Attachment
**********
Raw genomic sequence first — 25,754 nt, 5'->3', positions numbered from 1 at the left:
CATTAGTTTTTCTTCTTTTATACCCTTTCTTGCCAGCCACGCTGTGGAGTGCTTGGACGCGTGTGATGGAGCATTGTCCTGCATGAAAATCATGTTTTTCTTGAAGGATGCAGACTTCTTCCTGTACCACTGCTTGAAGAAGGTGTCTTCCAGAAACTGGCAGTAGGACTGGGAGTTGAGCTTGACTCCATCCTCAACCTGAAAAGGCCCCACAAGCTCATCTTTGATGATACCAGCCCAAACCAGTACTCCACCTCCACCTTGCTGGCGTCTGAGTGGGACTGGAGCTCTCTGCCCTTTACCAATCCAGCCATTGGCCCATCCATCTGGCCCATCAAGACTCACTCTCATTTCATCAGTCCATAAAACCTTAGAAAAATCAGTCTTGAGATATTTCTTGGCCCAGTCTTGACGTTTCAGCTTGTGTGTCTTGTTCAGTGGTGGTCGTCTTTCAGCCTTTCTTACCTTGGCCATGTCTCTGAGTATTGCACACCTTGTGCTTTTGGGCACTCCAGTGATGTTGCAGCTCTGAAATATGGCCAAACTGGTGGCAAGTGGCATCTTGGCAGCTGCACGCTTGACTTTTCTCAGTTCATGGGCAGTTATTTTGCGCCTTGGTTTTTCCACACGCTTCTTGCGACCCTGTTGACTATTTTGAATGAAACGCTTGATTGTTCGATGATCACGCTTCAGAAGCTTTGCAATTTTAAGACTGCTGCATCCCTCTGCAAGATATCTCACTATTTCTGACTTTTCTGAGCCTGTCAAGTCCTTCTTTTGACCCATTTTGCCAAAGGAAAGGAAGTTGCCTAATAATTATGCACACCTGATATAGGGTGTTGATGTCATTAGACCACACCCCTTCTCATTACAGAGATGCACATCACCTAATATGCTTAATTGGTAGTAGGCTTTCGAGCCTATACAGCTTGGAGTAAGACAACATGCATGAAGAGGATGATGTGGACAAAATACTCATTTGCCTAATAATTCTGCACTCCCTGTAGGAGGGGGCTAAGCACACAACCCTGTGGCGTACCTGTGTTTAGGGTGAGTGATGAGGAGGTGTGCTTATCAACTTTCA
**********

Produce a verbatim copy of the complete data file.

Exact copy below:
Raw genomic sequence first — 25,754 nt, 5'->3', positions numbered from 1 at the left:
CATTAGTTTTTCTTCTTTTATACCCTTTCTTGCCAGCCACGCTGTGGAGTGCTTGGACGCGTGTGATGGAGCATTGTCCTGCATGAAAATCATGTTTTTCTTGAAGGATGCAGACTTCTTCCTGTACCACTGCTTGAAGAAGGTGTCTTCCAGAAACTGGCAGTAGGACTGGGAGTTGAGCTTGACTCCATCCTCAACCTGAAAAGGCCCCACAAGCTCATCTTTGATGATACCAGCCCAAACCAGTACTCCACCTCCACCTTGCTGGCGTCTGAGTGGGACTGGAGCTCTCTGCCCTTTACCAATCCAGCCATTGGCCCATCCATCTGGCCCATCAAGACTCACTCTCATTTCATCAGTCCATAAAACCTTAGAAAAATCAGTCTTGAGATATTTCTTGGCCCAGTCTTGACGTTTCAGCTTGTGTGTCTTGTTCAGTGGTGGTCGTCTTTCAGCCTTTCTTACCTTGGCCATGTCTCTGAGTATTGCACACCTTGTGCTTTTGGGCACTCCAGTGATGTTGCAGCTCTGAAATATGGCCAAACTGGTGGCAAGTGGCATCTTGGCAGCTGCACGCTTGACTTTTCTCAGTTCATGGGCAGTTATTTTGCGCCTTGGTTTTTCCACACGCTTCTTGCGACCCTGTTGACTATTTTGAATGAAACGCTTGATTGTTCGATGATCACGCTTCAGAAGCTTTGCAATTTTAAGACTGCTGCATCCCTCTGCAAGATATCTCACTATTTCTGACTTTTCTGAGCCTGTCAAGTCCTTCTTTTGACCCATTTTGCCAAAGGAAAGGAAGTTGCCTAATAATTATGCACACCTGATATAGGGTGTTGATGTCATTAGACCACACCCCTTCTCATTACAGAGATGCACATCACCTAATATGCTTAATTGGTAGTAGGCTTTCGAGCCTATACAGCTTGGAGTAAGACAACATGCATGAAGAGGATGATGTGGACAAAATACTCATTTGCCTAATAATTCTGCACTCCCTGTAGGAGGGGGCTAAGCACACAACCCTGTGGCGTACCTGTGTTTAGGGTGAGTGATGAGGAGGTGTGCTTATCAACTTTCA